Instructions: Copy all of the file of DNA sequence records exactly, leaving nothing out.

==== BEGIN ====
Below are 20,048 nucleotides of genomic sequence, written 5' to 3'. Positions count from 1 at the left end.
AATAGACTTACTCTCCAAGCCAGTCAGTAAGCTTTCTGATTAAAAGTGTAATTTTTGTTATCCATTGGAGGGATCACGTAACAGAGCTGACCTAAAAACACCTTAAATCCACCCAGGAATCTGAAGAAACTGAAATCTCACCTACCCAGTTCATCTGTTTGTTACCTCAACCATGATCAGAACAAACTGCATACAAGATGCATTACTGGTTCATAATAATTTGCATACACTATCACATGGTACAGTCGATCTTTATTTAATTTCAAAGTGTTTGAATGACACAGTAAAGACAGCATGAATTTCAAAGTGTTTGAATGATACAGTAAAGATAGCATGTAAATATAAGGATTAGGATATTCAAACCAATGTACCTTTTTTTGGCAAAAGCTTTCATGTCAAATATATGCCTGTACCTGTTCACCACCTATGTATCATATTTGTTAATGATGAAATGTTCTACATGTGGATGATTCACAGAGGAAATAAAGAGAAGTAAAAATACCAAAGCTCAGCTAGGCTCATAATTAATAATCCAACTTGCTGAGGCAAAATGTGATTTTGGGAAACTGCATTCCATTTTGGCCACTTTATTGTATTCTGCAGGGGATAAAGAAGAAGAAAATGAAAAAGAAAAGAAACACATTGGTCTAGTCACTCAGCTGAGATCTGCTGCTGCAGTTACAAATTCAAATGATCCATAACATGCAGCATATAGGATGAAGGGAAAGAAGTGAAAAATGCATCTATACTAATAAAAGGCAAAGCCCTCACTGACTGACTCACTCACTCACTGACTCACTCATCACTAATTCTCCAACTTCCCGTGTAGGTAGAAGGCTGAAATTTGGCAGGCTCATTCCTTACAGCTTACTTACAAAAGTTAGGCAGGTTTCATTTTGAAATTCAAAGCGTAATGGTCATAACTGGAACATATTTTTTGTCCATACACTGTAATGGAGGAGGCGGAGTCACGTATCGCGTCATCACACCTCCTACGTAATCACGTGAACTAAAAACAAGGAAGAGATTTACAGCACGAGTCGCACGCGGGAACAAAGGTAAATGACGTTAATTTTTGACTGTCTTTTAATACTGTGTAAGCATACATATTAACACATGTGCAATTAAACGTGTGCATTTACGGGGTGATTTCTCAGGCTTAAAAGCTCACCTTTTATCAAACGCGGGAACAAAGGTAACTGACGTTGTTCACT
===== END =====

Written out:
Below are 20,048 nucleotides of genomic sequence, written 5' to 3'. Positions count from 1 at the left end.
AATAGACTTACTCTCCAAGCCAGTCAGTAAGCTTTCTGATTAAAAGTGTAATTTTTGTTATCCATTGGAGGGATCACGTAACAGAGCTGACCTAAAAACACCTTAAATCCACCCAGGAATCTGAAGAAACTGAAATCTCACCTACCCAGTTCATCTGTTTGTTACCTCAACCATGATCAGAACAAACTGCATACAAGATGCATTACTGGTTCATAATAATTTGCATACACTATCACATGGTACAGTCGATCTTTATTTAATTTCAAAGTGTTTGAATGACACAGTAAAGACAGCATGAATTTCAAAGTGTTTGAATGATACAGTAAAGATAGCATGTAAATATAAGGATTAGGATATTCAAACCAATGTACCTTTTTTTGGCAAAAGCTTTCATGTCAAATATATGCCTGTACCTGTTCACCACCTATGTATCATATTTGTTAATGATGAAATGTTCTACATGTGGATGATTCACAGAGGAAATAAAGAGAAGTAAAAATACCAAAGCTCAGCTAGGCTCATAATTAATAATCCAACTTGCTGAGGCAAAATGTGATTTTGGGAAACTGCATTCCATTTTGGCCACTTTATTGTATTCTGCAGGGGATAAAGAAGAAGAAAATGAAAAAGAAAAGAAACACATTGGTCTAGTCACTCAGCTGAGATCTGCTGCTGCAGTTACAAATTCAAATGATCCATAACATGCAGCATATAGGATGAAGGGAAAGAAGTGAAAAATGCATCTATACTAATAAAAGGCAAAGCCCTCACTGACTGACTCACTCACTCACTGACTCACTCATCACTAATTCTCCAACTTCCCGTGTAGGTAGAAGGCTGAAATTTGGCAGGCTCATTCCTTACAGCTTACTTACAAAAGTTAGGCAGGTTTCATTTTGAAATTCAAAGCGTAATGGTCATAACTGGAACATATTTTTTGTCCATACACTGTAATGGAGGAGGCGGAGTCACGTATCGCGTCATCACACCTCCTACGTAATCACGTGAACTAAAAACAAGGAAGAGATTTACAGCACGAGTCGCACGCGGGAACAAAGGTAAATGACGTTAATTTTTGACTGTCTTTTAATACTGTGTAAGCATACATATTAACACATGTGCAATTAAACGTGTGCATTTACGGGGTGATTTCTCAGGCTTAAAAGCTCACCTTTTATCAAACGCGGGAACAAAGGTAACTGACGTTGTTCACT